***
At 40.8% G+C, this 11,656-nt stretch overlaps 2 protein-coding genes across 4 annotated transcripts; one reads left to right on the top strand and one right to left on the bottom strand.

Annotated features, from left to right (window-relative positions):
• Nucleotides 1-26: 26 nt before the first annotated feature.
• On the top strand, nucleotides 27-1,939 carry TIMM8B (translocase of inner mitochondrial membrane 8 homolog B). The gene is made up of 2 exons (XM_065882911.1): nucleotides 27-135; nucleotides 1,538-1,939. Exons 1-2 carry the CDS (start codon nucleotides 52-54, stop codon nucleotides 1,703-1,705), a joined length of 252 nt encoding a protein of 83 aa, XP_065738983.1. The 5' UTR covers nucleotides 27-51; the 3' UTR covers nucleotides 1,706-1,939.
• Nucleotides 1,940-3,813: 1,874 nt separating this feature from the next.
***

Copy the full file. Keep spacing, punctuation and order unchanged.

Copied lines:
At 40.8% G+C, this 11,656-nt stretch overlaps 2 protein-coding genes across 4 annotated transcripts; one reads left to right on the top strand and one right to left on the bottom strand.

Annotated features, from left to right (window-relative positions):
• Nucleotides 1-26: 26 nt before the first annotated feature.
• On the top strand, nucleotides 27-1,939 carry TIMM8B (translocase of inner mitochondrial membrane 8 homolog B). The gene is made up of 2 exons (XM_065882911.1): nucleotides 27-135; nucleotides 1,538-1,939. Exons 1-2 carry the CDS (start codon nucleotides 52-54, stop codon nucleotides 1,703-1,705), a joined length of 252 nt encoding a protein of 83 aa, XP_065738983.1. The 5' UTR covers nucleotides 27-51; the 3' UTR covers nucleotides 1,706-1,939.
• Nucleotides 1,940-3,813: 1,874 nt separating this feature from the next.